I made things right at the first grave with one flag found just stuck in the ground near nothing in particular. But I wasn’t so fortunate with the second site. So I tried the chapel door and it was locked, but a lady approaching it told me where the restrooms were.

“Thank you, but I don’t need a restroom. I need a flag for a grave I found without one.”

Continue reading 10:19 a.m. At The Los Angeles National Cemetery

Dance, Dance, Revo-Fusion

Lucy RicardoWhenever I think of dancing, I think of two things:  Dorothy Parker, an unlikely piano-thumping dance studio teacher turned Algonquin Round table regular, waxing poetic about how to best get John the Baptist’s head on a plate in  “Salome’s Dancing Lesson,” and Lucy Ricardo trying to plie.  Apparently, the dance studio conceit is alive and well outside New York and here in LA – witness the Oxford Street Dance Theater, created by two UC-Berkeley grads (A ha! Another one of us!).  Every year, the dance troupe presents an annual show emoting the clash between the intricacies of modern dance and the complexities of an outside world that currently is confronting xenophobia masked as swine flu hysteria; sadly increasing unemployment rates; and Harvard-educated, formerly practicing attorneys who become First Ladies and fulfill their matronly role by answering tough – but important! – questions from kids about the White House being haunted.  This year’s presentation, “Fusion,” runs on selected dates from May 7 to 17 and, as one of my colleagues and Oxford Street troupe dancers tells me, promises to be quite the event, complete with props.  Hopefully, John the Baptist’s head stays home – but it’s not called a Dance Theater for nothing.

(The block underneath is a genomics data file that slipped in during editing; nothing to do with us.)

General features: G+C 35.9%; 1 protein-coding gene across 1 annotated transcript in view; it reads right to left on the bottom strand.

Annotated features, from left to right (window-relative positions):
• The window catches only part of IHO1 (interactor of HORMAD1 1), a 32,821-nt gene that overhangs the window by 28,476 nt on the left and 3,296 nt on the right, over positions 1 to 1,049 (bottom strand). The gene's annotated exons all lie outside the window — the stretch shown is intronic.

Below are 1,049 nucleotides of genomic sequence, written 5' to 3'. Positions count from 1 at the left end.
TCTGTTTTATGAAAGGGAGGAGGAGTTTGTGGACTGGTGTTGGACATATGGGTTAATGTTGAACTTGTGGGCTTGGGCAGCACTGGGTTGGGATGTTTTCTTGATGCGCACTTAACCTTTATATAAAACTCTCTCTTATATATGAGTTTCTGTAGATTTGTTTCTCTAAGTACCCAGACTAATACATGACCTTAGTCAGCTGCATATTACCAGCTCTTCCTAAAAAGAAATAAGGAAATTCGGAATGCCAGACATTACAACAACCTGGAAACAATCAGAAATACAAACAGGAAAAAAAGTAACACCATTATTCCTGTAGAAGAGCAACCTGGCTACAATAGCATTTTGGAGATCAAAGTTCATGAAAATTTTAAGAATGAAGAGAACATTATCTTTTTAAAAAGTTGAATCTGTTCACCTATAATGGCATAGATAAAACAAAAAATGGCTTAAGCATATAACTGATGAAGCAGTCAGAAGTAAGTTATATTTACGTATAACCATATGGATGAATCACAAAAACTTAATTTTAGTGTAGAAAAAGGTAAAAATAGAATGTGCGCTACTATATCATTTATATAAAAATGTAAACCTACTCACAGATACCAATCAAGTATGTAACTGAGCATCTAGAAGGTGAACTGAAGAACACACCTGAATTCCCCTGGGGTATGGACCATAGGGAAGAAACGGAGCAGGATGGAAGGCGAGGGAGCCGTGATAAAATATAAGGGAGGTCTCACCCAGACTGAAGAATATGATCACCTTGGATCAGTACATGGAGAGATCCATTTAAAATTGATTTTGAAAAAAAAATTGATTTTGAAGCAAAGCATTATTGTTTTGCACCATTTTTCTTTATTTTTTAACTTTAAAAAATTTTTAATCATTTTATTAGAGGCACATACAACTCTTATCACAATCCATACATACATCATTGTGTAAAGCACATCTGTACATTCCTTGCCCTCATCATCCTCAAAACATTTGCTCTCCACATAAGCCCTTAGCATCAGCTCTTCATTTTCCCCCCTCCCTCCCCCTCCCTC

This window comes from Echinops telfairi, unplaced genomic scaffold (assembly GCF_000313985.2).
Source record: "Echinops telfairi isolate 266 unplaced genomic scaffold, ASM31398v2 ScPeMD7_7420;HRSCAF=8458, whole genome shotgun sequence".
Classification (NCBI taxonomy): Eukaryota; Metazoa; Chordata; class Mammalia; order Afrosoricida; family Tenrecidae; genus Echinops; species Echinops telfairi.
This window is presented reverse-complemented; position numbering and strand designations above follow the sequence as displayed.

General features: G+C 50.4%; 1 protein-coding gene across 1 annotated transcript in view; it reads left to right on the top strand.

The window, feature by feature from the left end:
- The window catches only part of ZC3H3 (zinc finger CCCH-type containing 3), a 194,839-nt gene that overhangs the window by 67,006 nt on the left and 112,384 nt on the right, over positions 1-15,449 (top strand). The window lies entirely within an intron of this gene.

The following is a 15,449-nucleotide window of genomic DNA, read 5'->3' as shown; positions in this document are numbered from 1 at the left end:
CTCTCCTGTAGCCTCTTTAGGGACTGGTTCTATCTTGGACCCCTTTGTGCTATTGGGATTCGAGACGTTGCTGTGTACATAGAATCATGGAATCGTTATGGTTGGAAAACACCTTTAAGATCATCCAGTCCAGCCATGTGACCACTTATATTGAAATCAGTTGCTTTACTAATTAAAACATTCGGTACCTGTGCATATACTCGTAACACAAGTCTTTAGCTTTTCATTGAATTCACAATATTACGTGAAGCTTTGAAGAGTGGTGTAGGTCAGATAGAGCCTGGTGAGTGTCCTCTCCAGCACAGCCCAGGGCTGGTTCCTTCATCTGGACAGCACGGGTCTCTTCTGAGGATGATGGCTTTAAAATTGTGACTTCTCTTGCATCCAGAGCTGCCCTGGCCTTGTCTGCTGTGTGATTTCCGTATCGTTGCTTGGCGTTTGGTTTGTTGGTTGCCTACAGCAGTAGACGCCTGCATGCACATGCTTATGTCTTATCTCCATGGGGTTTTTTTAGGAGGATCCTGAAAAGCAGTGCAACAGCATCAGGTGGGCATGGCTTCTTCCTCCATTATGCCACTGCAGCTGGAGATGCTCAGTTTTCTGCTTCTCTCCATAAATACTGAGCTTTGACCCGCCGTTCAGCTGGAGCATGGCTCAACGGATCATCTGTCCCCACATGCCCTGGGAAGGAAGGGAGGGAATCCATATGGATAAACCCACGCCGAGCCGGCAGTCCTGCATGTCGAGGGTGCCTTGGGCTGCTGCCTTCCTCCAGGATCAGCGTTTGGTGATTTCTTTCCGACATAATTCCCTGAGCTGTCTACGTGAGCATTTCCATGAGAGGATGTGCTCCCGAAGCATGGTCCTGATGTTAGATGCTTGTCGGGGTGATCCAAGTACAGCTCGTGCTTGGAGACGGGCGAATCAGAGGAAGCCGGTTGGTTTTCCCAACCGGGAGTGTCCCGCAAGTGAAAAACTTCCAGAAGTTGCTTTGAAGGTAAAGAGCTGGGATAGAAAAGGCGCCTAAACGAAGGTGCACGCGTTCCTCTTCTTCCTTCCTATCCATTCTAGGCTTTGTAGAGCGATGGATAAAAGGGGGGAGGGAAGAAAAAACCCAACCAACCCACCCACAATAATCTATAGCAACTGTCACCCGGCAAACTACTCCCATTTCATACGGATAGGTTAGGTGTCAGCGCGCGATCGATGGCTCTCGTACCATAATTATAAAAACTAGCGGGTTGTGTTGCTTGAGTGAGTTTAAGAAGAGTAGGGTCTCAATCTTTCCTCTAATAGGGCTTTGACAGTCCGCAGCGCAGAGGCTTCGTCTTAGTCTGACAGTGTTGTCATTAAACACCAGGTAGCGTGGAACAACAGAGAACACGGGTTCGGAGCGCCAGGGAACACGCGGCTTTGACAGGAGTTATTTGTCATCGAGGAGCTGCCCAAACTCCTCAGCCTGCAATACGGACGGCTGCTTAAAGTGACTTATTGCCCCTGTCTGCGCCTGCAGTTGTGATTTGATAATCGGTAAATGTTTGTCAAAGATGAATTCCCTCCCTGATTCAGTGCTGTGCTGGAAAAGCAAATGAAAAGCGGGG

Oxford Street Dance Theater presents Fusion
The Miles Memorial Playhouse
1130 Lincoln Blvd
Santa Monica
Tickets $15 in advance here/$20 at the door
Various dates from May 7 – 17.

Restroom art of Los Angeles: Gates of India

Please pass the saccharine
Please pass the saccharine

For the third installment of this occasional series, I again fail to stay within the actual borders of Los Angeles proper, straying again into one of those Island municipalities that dot our landscape within LA county.  Tonight found a strange lesson in the kitsch back rooms of the ever hip city of Santa Monica.

My journey for the evening took me first to Santa Monica’s Laemmle theater to see the documentary Enlighten Up!, which carries the tagline “A skeptics journey into the world of yoga.” I will return to this after the fold, but let me foreshadow the after-movie dinner at Gates of India, around the corner from the theater.  Such is the source of this installment’s artistic sampler.  In defense of the restaurant, it has a distinct disconnect between its serving area and its restroom, a pattern I somehow expect to find throughout this series.  The front room is quite replete with fairly interesting Indian artifacts, with nary a whiff of Hallmark Americana schlock.

Continue reading Restroom art of Los Angeles: Gates of India

Songs about Los Angeles: “Rooming House on Venice Beach” by Johnathan Richman

veniceI have always loved Johnathan Richman.  Apart from, y’know setting the stage for punk music to exist (along with, admittedly, Iggy Pop, the New York Dolls, the Velvet Underground, and Television), Johnathan has the special virtue of having never sung a lyric that was negative or really critical of any topic he addresses, after 35 years of performing.  No cynicism, no biting wit, no sour recollections.  Sure, Johnathan has presumably been in, and definitely sung about relationships, cities around the world, social situations, and whatnot, but he always finds joy and humor in everything.  He also seems to have a special attachment to singing about places, though most especially of his hometown, Boston.